You might not recognise the bottle or remember whether it came from Asda, Tesco or Morrisons, but it certainly tastes the same. With its aromas of cut grass and gooseberries it shouts New Zealand, though it could be a New Zealand lookalike from Chile, South Africa or even France.
You almost wonder if each country ships its sauvignon in bulk and it all gets tipped into a vast tank from where it can be pumped off to the bottling line and be slapped with a different label each time. If so, you could say the same about a lot of the pinot grigio, chardonnay, merlot and shiraz that clogs up the shelves.
There is an antidote to mono-varietal monotony however, and it's called Portugal, where they believe in weird and wonderful blends of local grapes like alfrocheiro, fernao pires, viosinho and bastardo. The only one with any recognition at all is tourigal nacional, but it covers a mere 6% of the vineyards. With a lack of international varieties, or well-known regions like Rioja, or recognisable brands -apart from that fading 1970s superstar Mateus Rose - the country punches well below its weight, reckons Nick Oakley.
As a long-established Portuguese wine importer, he spent years bashing his head against a brick wall, with the trade not interested in listing stuff that no-one asked for. He doesn't have a drop of Portuguese blood in his veins, or a Portuguese wife, and began to wonder why he bothered. All he had was an unswerving belief in the quality of the country's wines.
Two years ago the wall began to crumble, with retailers like Great Grog in Edinburgh, who never previously stocked a single bottle, now embracing Portugal with a vengeance. Though it takes a leap of faith to buy some obscure blend of unpronounceable grapes, it's usually worth it. The only really duff one I can remember was a syrupy, overpriced plonk from Cliff Richard's Vida Nova estate in the Algarve.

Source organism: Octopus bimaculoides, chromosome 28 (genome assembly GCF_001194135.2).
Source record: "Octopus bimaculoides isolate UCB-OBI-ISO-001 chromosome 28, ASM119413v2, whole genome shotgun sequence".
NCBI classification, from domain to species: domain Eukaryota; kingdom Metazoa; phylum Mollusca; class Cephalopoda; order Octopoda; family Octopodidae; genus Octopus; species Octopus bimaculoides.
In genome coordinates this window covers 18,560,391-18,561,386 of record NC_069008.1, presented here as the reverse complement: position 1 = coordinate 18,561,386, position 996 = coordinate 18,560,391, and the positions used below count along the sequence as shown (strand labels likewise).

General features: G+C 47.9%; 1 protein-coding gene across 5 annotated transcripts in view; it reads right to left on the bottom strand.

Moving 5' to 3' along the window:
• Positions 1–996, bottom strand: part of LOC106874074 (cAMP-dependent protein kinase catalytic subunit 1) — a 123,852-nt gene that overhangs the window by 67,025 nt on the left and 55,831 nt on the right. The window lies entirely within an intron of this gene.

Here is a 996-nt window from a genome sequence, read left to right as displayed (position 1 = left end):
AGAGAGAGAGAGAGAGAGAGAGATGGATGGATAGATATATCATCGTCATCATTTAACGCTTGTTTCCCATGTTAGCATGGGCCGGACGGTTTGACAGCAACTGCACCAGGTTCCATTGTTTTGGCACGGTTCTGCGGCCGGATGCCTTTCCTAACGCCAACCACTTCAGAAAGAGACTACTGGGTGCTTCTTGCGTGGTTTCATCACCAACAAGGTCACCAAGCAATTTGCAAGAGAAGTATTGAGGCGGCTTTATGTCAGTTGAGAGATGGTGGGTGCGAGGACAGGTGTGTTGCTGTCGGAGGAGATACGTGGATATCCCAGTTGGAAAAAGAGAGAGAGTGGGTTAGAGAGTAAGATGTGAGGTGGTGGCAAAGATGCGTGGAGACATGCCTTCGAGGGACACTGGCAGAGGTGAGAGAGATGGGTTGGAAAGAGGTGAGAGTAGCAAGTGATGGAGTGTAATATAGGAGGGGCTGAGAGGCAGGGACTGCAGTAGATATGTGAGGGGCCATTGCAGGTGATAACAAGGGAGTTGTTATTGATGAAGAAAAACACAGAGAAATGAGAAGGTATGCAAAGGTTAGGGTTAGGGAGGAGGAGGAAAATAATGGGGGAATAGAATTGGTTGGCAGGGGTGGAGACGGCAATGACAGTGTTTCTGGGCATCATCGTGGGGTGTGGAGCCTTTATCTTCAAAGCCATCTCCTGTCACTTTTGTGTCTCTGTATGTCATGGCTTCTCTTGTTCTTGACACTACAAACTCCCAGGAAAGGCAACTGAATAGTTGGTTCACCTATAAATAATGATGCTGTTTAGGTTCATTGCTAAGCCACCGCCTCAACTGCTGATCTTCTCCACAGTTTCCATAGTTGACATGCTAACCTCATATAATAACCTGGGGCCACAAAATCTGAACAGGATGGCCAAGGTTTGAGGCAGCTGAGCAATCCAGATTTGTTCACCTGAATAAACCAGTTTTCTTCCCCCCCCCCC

Initially people began to embrace the easy-drinking wines of the Alentejo in the south, made in a style which Oakley calls "fruit soup", often with a dollop of sauvignon or cabernet to make them less scary. But the real heart and soul of Portuguese wine lies further north beyond the Serra de Estrela, or mountains of the stars. Here in regions like Dao, the Douro and the Minho - home to vinho verde - the cool, damp influence of the Atlantic really makes itself felt.
The best advice on how to get into Portuguese wine is to forget about grapes and simply remember those three regions, particularly the Dao, especially in that congested sweet spot from £6-£10. The vineyards, high up on granite slopes, are cooled by the breeze off the sea and the night air coming down from the mountains. The effect is to freshen up the wines and give the reds a lovely savoury, food-friendly edge.
As home to port, the country's national drink and the oldest demarcated wine region in the world, the Douro will always be more famous, but personally I am drawn to the Dao and the new generation of dry, unfizzy vinho verde.